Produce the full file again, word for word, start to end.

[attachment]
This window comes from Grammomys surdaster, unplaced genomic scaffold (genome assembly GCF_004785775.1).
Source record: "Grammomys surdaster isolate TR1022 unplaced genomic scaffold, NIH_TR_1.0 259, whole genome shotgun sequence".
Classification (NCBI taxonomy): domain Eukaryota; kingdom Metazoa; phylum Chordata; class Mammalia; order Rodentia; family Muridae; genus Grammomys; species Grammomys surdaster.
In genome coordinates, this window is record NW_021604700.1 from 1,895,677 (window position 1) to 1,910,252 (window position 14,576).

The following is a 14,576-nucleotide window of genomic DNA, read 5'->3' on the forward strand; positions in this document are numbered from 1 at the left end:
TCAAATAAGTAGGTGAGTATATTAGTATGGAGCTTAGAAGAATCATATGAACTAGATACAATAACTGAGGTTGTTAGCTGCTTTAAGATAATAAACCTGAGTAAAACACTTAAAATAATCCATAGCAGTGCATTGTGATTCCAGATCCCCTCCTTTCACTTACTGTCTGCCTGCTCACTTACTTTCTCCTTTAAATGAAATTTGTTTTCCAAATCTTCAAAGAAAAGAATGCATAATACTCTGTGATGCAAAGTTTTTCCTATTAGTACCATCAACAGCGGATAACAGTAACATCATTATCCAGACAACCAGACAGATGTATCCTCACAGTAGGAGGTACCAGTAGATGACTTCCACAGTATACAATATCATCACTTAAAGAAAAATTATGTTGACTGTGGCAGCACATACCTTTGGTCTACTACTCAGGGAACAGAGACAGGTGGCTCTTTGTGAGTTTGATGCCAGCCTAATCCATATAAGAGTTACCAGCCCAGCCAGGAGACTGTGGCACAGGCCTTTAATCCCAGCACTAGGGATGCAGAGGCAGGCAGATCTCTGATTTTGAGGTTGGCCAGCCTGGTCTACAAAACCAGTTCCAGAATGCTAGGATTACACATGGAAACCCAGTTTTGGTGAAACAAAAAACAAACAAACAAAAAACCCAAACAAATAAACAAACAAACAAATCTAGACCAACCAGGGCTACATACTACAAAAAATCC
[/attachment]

This window comes from Grammomys surdaster, unplaced genomic scaffold (genome assembly GCF_004785775.1).
Source record: "Grammomys surdaster isolate TR1022 unplaced genomic scaffold, NIH_TR_1.0 259, whole genome shotgun sequence".
Classification (NCBI taxonomy): domain Eukaryota; kingdom Metazoa; phylum Chordata; class Mammalia; order Rodentia; family Muridae; genus Grammomys; species Grammomys surdaster.
In genome coordinates, this window is record NW_021604700.1 from 1,895,677 (window position 1) to 1,910,252 (window position 14,576).

The following is a 14,576-nucleotide window of genomic DNA, read 5'->3' on the forward strand; positions in this document are numbered from 1 at the left end:
TCAAATAAGTAGGTGAGTATATTAGTATGGAGCTTAGAAGAATCATATGAACTAGATACAATAACTGAGGTTGTTAGCTGCTTTAAGATAATAAACCTGAGTAAAACACTTAAAATAATCCATAGCAGTGCATTGTGATTCCAGATCCCCTCCTTTCACTTACTGTCTGCCTGCTCACTTACTTTCTCCTTTAAATGAAATTTGTTTTCCAAATCTTCAAAGAAAAGAATGCATAATACTCTGTGATGCAAAGTTTTTCCTATTAGTACCATCAACAGCGGATAACAGTAACATCATTATCCAGACAACCAGACAGATGTATCCTCACAGTAGGAGGTACCAGTAGATGACTTCCACAGTATACAATATCATCACTTAAAGAAAAATTATGTTGACTGTGGCAGCACATACCTTTGGTCTACTACTCAGGGAACAGAGACAGGTGGCTCTTTGTGAGTTTGATGCCAGCCTAATCCATATAAGAGTTACCAGCCCAGCCAGGAGACTGTGGCACAGGCCTTTAATCCCAGCACTAGGGATGCAGAGGCAGGCAGATCTCTGATTTTGAGGTTGGCCAGCCTGGTCTACAAAACCAGTTCCAGAATGCTAGGATTACACATGGAAACCCAGTTTTGGTGAAACAAAAAACAAACAAACAAAAAACCCAAACAAATAAACAAACAAACAAATCTAGACCAACCAGGGCTACATACTACAAAAAATCC